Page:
SSL,TLS, POODLE, email, Fastmail, Popcorn and me

I pay for my email service. Experience has shown that there are things worth paying for and, to me, email is one of them. I find technical competence (no more ISP-provided email, thank you), a web interface that is less confusing than Gmail and technical support worth paying for.

Today, when I could not read or send email using my favorite email client, I thought I would be dealing with technical support. To my surprise, I ran into the technical competence instead.

The email client was Popcorn. It runs on Windows XP and later, and provides outstanding security. By and large it does this by being simple; addition by subtraction, if you will. To make an analogy, Popcorn is akin to the Sumatra PDF reader, whereas Outlook and Thunderbird are full-fledged beasts like the Adobe Reader.

popcorn.discontinued

Popcorn is a niche product, to say the least. It never got much publicity. The software is small and portable. There used to be free and paid editions but development (by Ultrafunk) was officially discontinued in 2010. The last software update was in 2012.

Much of the safety derives from the fact that Popcorn is plain text only; no HTML, no pictures. Because it doesn't support HTML, the target of links are shown in plain text, as illustrated below. 

popcorn.url.asplaintext3

Because it doesn't support JavaScript, inline scripts also display as plain text. The script below, generates another script. Neither runs in Popcorn.

popcorn.javascript.as.text.620w

I use Popcorn to pre-process my email. It safely displays the junk and scam messages, which I delete, before consuming the good messages with more full-featured software.

I have been using Popcorn for a very long time. It came out in 1998, but I'm not sure when I became aware of it. 

The software was created before anyone cared about encrypted access to email servers. At some point, SSL was added as an option, but you had to download a pair of DLLs (they were not included with the software) and re-configure the program. Needless to say, I did.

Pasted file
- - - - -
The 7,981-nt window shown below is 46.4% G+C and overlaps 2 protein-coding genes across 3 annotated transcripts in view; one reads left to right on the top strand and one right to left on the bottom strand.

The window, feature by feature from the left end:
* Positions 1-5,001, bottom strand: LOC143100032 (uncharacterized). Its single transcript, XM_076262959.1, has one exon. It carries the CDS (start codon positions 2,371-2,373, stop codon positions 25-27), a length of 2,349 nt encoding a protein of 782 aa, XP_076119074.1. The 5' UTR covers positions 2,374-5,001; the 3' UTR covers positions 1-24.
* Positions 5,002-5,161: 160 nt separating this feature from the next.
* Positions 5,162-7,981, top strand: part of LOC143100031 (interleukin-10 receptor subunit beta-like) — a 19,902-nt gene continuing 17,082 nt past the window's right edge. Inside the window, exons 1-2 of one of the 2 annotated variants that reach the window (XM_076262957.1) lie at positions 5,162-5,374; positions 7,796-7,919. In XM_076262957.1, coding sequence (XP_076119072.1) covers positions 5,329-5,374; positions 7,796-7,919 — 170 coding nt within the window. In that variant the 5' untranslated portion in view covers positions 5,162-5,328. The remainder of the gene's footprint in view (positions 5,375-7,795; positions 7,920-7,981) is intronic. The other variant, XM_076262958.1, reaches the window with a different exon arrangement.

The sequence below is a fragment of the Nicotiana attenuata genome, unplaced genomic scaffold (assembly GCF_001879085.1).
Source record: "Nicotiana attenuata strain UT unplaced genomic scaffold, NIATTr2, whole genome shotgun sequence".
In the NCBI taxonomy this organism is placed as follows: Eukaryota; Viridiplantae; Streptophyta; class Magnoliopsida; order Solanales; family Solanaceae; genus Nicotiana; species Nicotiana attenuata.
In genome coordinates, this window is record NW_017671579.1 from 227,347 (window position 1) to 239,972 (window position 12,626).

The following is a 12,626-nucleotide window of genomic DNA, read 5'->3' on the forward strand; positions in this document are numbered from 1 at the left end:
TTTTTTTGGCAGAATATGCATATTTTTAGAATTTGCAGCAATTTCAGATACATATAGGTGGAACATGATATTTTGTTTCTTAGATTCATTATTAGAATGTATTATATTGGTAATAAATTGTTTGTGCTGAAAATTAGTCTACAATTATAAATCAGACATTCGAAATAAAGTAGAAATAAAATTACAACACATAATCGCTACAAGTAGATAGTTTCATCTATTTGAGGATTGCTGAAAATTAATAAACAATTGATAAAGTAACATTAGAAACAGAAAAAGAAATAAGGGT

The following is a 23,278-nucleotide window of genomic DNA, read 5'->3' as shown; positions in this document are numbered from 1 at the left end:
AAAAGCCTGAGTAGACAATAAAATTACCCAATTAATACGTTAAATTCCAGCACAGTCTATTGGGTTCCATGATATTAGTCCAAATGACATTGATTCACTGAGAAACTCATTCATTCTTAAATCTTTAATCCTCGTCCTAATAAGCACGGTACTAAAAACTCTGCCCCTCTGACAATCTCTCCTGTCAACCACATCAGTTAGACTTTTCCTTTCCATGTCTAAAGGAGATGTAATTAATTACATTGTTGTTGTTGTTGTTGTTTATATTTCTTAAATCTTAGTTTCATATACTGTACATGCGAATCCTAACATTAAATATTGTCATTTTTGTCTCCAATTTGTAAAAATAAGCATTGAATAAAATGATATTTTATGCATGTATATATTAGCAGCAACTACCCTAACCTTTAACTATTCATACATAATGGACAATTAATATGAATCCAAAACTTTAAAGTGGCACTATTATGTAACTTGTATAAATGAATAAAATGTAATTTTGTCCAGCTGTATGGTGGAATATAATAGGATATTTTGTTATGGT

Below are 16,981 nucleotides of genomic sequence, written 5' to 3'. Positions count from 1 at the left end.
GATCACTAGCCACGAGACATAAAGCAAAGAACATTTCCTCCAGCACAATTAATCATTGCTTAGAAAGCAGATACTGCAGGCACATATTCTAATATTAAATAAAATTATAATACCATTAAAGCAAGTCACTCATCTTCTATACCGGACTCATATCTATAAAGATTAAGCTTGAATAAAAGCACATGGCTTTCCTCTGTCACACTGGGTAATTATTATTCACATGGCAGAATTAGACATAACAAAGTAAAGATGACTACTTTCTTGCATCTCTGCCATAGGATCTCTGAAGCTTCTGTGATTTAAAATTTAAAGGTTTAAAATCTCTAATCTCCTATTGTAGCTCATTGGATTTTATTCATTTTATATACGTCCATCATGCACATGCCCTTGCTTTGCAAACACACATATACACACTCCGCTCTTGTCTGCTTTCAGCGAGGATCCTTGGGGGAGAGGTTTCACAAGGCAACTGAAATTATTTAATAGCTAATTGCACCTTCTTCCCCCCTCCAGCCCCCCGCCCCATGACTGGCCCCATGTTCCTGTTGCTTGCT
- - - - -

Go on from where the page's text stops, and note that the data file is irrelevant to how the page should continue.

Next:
And that's where things stood, year after year after year. Until today when I got my first Popcorn error, shown below.

popcorn.email.failure

The server mail.messagingengine.com belongs to Fastmail. I was about to contact their tech support when it dawned on me that they caused the problem. On purpose.

BIG PICTURE

We often refer to the worlds most popular encryption standard as SSL, but SSL was replaced by a newer standard, TLS, back in 1999. The name however, stuck.

Also sticking around was the last version of SSL, version 3, despite its being considered obsolete for over a decade.

Yesterdays announced POODLE flaw is in SSL version 3. The newer TLS is fine.

To finally rid the Internet of the ancient SSLv3 requires action both on the part of clients and servers.

The most popular clients, web browsers, are all making plans to remove support for SSLv3. All except for Apple which, as usual, has no comment about Safari. If you want to disable SSLv3 in your web browser now, there are configuration tweaks for Chrome, Firefox and Internet Explorer. 

On the server side, Cloudflare disabled SSLv3 by default. Realizing this may break something, they provided a way for their clients to re-enable it, if need be.

MY PROBLEM

All of which leads to my Popcorn email error. 

popcorn.email.failure

Fastmail disabled SSLv3 today in reaction to yesterdays POODLE flaw. Being ancient, Popcorn was still using SSLv3.

It turns out that Popcorn gained support for TLS in July 2012. But thinking that the software was abandoned, I had not checked for updates in a long time.

That's the good news. The bad news is that Popcorn only supports TLS for sending email, not for reading. But, like Cloudflare, Fastmail provides a way for their clients to continue using SSLv3. From what I have seen, the POODLE flaw is not that big a deal, so I feel comfortable continuing to use SSLv3 for reading email.

The last version of Popcorn (1.99.3) is still available at assorted Windows software download sites. Pre-processing email takes a bit more effort, but that's the price of Defensive Computing.

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